This is the phase we are currently in, effective May 19. During this phase, and until Phase One begins, businesses, both essential and non-essential, may engage in certain activities geared toward preparing for reopening. What this looks like will vary by type of business but generally businesses may perform the minimum operations necessary to prepare to reopen, including cleaning, stocking supplies, and getting the facility ready for clients or customers. This includes non-essential businesses. These business can now have more than one employee work in the facility for the sole purpose of preparation to reopen. However, they can have only the minimum number of employees in the facility at one time that are necessary for these purposes and all employees should practice physical distancing and other safety precautions.
When each phase will begin and end is explained in the “metrics” section, below.
Forward Dane provides a chart which spells out, by industry, what each type of business is allowed to do in each phase. The list is long and we do not repeat it in its entirety; anyone interested is encouraged to review the Forward Dane plan carefully. Some areas of note include the following:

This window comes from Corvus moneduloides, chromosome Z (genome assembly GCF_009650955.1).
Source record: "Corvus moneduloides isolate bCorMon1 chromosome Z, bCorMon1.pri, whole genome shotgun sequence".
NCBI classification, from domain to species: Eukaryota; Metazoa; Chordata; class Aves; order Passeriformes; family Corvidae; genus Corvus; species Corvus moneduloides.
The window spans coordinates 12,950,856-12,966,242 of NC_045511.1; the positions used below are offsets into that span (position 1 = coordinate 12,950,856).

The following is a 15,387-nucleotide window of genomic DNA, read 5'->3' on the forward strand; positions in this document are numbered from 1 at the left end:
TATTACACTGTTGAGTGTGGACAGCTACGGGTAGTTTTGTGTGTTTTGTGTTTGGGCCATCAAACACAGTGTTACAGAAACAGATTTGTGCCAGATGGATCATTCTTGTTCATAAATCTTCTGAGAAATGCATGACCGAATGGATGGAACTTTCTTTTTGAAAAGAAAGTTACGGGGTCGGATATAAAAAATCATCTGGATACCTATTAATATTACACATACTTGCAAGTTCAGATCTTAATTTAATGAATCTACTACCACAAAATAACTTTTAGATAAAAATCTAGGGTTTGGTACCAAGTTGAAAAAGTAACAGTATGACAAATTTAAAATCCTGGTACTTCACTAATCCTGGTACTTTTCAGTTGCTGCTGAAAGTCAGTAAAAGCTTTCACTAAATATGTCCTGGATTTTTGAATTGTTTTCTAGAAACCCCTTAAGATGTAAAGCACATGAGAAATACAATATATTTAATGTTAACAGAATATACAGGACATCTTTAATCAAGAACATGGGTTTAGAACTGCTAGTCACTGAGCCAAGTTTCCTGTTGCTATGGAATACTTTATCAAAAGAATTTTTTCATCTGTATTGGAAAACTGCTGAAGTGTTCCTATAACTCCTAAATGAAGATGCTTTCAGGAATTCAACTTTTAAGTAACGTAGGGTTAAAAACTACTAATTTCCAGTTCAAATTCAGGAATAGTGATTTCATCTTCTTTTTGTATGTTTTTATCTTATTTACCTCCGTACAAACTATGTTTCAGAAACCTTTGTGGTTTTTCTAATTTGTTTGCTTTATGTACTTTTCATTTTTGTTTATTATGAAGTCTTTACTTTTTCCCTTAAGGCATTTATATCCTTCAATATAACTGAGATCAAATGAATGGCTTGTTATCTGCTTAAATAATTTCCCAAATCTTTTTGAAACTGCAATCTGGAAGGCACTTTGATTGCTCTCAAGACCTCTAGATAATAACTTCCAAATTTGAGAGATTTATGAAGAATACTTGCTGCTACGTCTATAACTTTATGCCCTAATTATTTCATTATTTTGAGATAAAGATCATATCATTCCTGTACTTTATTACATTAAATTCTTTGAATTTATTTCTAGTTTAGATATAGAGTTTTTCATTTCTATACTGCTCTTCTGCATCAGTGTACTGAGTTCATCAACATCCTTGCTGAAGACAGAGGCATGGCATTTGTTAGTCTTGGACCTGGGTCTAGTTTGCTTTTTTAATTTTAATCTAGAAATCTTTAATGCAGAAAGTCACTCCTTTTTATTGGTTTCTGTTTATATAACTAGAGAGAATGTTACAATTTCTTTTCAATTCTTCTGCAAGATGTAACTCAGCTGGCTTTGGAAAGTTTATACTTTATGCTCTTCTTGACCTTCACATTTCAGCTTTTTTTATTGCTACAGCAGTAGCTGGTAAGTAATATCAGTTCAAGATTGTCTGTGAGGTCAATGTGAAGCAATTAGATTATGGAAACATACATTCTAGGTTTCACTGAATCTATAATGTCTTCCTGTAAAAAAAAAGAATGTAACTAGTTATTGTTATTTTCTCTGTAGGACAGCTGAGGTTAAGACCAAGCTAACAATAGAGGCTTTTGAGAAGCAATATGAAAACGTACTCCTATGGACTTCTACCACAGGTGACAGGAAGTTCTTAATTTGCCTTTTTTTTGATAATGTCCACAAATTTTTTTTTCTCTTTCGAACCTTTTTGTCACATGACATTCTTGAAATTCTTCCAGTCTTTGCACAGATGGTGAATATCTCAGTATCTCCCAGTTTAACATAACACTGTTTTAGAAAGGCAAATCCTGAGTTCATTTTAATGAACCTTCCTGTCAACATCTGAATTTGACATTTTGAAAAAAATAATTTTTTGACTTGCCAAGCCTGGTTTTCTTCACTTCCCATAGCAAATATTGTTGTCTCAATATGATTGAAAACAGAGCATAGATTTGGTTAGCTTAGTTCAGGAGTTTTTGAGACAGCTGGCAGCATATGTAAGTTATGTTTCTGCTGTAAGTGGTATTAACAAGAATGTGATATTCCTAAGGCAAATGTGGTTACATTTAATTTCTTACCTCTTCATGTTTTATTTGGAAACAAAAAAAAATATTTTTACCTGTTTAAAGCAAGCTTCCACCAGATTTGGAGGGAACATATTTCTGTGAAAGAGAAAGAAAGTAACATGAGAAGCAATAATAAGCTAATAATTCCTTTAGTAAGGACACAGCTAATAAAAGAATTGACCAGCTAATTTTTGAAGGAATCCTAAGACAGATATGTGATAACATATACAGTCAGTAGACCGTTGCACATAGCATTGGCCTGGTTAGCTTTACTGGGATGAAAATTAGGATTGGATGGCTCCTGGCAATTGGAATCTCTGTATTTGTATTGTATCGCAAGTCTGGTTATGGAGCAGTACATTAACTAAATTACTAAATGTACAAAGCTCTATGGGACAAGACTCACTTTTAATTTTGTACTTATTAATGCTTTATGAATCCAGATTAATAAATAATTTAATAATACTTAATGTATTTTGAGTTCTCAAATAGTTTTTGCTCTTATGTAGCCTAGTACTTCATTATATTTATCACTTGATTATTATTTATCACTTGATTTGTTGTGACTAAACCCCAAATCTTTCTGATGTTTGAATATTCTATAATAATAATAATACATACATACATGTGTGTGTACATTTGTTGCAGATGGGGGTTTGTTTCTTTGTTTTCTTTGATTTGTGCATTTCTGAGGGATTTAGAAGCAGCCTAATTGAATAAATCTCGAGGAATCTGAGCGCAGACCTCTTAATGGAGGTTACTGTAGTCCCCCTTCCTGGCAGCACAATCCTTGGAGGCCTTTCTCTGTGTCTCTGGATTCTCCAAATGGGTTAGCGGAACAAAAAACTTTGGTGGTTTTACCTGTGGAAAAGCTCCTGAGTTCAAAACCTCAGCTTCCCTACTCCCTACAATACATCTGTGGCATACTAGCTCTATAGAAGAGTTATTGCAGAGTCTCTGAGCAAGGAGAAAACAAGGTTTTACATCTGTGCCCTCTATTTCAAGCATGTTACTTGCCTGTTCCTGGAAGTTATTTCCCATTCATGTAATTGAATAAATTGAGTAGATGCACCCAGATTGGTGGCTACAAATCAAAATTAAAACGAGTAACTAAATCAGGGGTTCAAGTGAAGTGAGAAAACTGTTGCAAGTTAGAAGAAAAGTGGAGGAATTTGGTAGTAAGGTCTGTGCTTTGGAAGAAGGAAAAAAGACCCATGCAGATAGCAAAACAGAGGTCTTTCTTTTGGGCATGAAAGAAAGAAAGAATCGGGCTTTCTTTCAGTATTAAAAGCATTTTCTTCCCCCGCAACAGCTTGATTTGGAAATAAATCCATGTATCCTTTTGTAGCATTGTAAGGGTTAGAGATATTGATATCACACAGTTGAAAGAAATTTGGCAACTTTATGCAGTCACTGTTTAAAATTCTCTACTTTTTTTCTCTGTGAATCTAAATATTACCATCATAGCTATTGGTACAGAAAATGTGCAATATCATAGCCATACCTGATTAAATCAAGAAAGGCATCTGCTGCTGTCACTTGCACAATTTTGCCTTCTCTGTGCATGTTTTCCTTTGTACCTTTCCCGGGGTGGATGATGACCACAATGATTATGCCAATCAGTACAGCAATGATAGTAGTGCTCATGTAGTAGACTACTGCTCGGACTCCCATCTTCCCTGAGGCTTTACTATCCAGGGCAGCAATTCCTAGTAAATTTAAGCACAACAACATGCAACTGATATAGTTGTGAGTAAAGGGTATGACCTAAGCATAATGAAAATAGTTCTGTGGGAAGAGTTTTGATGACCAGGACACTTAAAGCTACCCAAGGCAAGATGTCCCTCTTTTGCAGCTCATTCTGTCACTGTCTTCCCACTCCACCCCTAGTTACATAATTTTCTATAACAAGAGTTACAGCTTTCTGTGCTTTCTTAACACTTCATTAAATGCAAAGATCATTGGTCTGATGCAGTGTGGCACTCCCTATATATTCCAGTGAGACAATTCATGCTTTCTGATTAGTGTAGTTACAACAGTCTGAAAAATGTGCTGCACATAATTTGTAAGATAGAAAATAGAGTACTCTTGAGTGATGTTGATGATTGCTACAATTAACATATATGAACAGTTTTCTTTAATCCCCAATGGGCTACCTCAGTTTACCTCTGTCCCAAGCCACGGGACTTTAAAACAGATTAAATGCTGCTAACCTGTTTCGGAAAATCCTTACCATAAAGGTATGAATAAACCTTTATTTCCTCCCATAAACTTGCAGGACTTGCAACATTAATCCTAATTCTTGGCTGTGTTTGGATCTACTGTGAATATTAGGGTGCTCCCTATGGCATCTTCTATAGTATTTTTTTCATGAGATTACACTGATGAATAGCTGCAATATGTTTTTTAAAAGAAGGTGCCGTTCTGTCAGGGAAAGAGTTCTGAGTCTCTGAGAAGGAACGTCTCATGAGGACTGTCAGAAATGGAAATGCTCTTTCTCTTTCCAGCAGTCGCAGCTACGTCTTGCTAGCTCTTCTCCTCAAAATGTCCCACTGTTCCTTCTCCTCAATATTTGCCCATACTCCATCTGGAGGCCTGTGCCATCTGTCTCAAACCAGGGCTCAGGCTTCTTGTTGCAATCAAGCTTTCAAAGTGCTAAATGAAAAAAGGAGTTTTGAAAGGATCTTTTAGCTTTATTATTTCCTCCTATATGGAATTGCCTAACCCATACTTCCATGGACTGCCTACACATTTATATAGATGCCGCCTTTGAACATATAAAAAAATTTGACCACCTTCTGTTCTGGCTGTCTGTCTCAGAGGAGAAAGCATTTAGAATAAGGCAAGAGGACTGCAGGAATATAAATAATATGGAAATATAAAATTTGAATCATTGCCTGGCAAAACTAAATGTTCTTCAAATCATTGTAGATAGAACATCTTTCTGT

- K-12 schools will remain closed
- Childcare settings must limit group sizes to 15 children
- Restaurants, bars, and stores that offer dine-in services may open at 25% of their indoor seating capacity, may allow outdoor seating, must space tables at least 6 feet apart, must limit each table to 6 guests, must maintain at least 6 feet between each “household “ of guests in bar areas, and may not permit self-service or self-dispensing of food or drink
- Retail establishments may operate at 25% of capacity and may not offer sampling of goods (including, for example, food and makeup); shopping malls may also open at 25% capacity.
- Gyms and recreational facilities may open at 25% capacity, but the following areas must remain closed: basketball courts, other areas where contact sports occur, saunas, and steam rooms
- Salons, tattoo parlors, and spas may open for services by appointment only, not allow customers to remain in waiting area, require employees to wear face coverings or masks at all times, and require customers to wear face coverings to the extent possible